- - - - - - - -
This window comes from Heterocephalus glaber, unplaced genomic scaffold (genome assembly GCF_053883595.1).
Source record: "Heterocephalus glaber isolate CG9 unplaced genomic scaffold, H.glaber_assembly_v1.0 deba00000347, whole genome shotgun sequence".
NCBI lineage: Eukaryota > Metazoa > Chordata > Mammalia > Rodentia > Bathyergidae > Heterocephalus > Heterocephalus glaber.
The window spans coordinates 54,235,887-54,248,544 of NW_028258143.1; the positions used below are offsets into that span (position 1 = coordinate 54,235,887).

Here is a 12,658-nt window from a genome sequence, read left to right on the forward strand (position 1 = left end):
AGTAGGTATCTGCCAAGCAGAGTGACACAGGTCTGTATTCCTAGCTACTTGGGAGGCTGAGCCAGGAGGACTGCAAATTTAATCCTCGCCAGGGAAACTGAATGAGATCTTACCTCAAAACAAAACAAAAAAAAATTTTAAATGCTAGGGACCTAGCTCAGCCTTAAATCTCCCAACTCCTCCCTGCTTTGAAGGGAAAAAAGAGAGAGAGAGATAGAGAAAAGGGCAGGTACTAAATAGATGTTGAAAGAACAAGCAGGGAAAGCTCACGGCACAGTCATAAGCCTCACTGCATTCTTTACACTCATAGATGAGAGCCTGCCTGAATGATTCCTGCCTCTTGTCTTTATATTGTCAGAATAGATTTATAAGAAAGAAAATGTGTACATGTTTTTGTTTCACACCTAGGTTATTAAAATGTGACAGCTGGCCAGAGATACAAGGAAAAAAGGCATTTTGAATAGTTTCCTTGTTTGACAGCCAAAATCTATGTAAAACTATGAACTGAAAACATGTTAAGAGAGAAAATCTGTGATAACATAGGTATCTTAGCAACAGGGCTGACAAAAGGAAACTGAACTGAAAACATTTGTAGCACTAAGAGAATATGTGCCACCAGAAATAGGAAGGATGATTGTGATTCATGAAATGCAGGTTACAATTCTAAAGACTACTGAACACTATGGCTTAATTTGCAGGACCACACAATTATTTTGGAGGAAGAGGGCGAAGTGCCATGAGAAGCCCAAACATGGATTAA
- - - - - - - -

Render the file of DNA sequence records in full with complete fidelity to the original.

This window comes from Heterocephalus glaber, unplaced genomic scaffold (genome assembly GCF_053883595.1).
Source record: "Heterocephalus glaber isolate CG9 unplaced genomic scaffold, H.glaber_assembly_v1.0 deba00000347, whole genome shotgun sequence".
NCBI lineage: Eukaryota > Metazoa > Chordata > Mammalia > Rodentia > Bathyergidae > Heterocephalus > Heterocephalus glaber.
The window spans coordinates 54,235,887-54,248,544 of NW_028258143.1; the positions used below are offsets into that span (position 1 = coordinate 54,235,887).

Here is a 12,658-nt window from a genome sequence, read left to right on the forward strand (position 1 = left end):
AGTAGGTATCTGCCAAGCAGAGTGACACAGGTCTGTATTCCTAGCTACTTGGGAGGCTGAGCCAGGAGGACTGCAAATTTAATCCTCGCCAGGGAAACTGAATGAGATCTTACCTCAAAACAAAACAAAAAAAAATTTTAAATGCTAGGGACCTAGCTCAGCCTTAAATCTCCCAACTCCTCCCTGCTTTGAAGGGAAAAAAGAGAGAGAGAGATAGAGAAAAGGGCAGGTACTAAATAGATGTTGAAAGAACAAGCAGGGAAAGCTCACGGCACAGTCATAAGCCTCACTGCATTCTTTACACTCATAGATGAGAGCCTGCCTGAATGATTCCTGCCTCTTGTCTTTATATTGTCAGAATAGATTTATAAGAAAGAAAATGTGTACATGTTTTTGTTTCACACCTAGGTTATTAAAATGTGACAGCTGGCCAGAGATACAAGGAAAAAAGGCATTTTGAATAGTTTCCTTGTTTGACAGCCAAAATCTATGTAAAACTATGAACTGAAAACATGTTAAGAGAGAAAATCTGTGATAACATAGGTATCTTAGCAACAGGGCTGACAAAAGGAAACTGAACTGAAAACATTTGTAGCACTAAGAGAATATGTGCCACCAGAAATAGGAAGGATGATTGTGATTCATGAAATGCAGGTTACAATTCTAAAGACTACTGAACACTATGGCTTAATTTGCAGGACCACACAATTATTTTGGAGGAAGAGGGCGAAGTGCCATGAGAAGCCCAAACATGGATTAA